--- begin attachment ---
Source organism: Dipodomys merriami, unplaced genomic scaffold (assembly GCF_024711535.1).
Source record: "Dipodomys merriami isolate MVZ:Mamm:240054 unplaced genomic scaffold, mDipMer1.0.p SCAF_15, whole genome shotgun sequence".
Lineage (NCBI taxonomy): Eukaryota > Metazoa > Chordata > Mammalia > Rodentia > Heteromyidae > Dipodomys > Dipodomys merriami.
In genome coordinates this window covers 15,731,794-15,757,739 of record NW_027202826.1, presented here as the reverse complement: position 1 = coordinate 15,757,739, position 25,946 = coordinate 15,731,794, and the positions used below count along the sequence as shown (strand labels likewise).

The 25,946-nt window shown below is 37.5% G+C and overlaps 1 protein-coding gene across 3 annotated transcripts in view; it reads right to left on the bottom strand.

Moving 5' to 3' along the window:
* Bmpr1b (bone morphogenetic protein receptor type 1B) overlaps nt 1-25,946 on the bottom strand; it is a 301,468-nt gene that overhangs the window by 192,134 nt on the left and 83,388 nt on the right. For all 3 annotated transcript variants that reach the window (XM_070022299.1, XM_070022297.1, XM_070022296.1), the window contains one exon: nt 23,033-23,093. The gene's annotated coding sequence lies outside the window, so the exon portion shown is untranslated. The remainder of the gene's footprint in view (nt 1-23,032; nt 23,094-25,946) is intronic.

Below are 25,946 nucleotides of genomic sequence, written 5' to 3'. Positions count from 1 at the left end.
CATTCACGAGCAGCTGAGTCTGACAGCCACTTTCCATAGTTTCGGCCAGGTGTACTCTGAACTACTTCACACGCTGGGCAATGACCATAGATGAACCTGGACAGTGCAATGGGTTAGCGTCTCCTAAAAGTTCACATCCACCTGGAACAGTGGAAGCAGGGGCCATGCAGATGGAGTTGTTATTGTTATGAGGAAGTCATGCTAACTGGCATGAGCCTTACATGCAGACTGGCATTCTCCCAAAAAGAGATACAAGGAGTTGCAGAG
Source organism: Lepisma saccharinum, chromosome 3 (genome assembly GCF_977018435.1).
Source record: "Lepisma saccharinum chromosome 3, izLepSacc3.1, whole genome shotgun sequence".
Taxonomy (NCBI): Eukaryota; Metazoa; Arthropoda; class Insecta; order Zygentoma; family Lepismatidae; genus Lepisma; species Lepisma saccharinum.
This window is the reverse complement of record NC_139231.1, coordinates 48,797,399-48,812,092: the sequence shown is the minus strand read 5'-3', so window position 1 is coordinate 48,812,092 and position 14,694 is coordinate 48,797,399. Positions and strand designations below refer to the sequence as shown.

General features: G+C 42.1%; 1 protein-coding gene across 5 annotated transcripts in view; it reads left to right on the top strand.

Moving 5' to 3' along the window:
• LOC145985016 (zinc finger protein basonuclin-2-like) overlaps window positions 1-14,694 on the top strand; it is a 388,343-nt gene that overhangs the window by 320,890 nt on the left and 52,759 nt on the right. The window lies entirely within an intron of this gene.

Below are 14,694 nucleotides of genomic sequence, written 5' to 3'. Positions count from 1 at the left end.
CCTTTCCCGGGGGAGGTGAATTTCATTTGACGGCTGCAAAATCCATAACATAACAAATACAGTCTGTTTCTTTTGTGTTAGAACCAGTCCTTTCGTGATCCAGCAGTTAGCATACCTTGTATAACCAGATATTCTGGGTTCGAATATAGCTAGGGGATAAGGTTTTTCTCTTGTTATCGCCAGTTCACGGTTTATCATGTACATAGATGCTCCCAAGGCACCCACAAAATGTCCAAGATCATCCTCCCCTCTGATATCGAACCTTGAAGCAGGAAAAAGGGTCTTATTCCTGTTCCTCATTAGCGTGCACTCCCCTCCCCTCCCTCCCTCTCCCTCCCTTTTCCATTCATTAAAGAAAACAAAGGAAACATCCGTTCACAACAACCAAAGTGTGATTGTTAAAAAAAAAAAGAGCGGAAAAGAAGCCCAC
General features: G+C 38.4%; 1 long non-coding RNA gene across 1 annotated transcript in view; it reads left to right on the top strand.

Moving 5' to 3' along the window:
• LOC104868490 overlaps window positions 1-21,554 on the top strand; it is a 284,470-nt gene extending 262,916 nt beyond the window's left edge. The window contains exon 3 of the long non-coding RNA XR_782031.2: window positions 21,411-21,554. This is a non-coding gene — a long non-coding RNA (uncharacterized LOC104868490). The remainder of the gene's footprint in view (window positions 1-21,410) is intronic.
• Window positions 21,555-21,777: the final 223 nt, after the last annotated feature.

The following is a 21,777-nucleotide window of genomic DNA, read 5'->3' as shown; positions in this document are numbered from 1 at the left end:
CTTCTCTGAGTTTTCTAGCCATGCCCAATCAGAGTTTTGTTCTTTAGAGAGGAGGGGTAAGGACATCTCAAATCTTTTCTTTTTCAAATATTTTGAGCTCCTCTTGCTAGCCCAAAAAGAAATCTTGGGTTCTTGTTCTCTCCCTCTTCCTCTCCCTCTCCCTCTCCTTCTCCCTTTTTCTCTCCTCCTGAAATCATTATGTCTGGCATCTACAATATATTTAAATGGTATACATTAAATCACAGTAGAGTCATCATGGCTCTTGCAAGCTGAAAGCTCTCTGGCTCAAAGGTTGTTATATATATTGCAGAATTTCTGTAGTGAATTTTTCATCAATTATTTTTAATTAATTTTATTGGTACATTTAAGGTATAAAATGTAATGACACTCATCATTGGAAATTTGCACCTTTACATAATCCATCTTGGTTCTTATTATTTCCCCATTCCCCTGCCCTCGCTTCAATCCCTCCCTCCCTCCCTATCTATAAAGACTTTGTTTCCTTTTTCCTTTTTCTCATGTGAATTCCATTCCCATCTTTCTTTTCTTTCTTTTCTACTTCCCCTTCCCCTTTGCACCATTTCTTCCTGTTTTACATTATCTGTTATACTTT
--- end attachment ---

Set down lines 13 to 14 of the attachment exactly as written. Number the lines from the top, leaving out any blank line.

This window is the reverse complement of record NC_139231.1, coordinates 48,797,399-48,812,092: the sequence shown is the minus strand read 5'-3', so window position 1 is coordinate 48,812,092 and position 14,694 is coordinate 48,797,399. Positions and strand designations below refer to the sequence as shown.

General features: G+C 42.1%; 1 protein-coding gene across 5 annotated transcripts in view; it reads left to right on the top strand.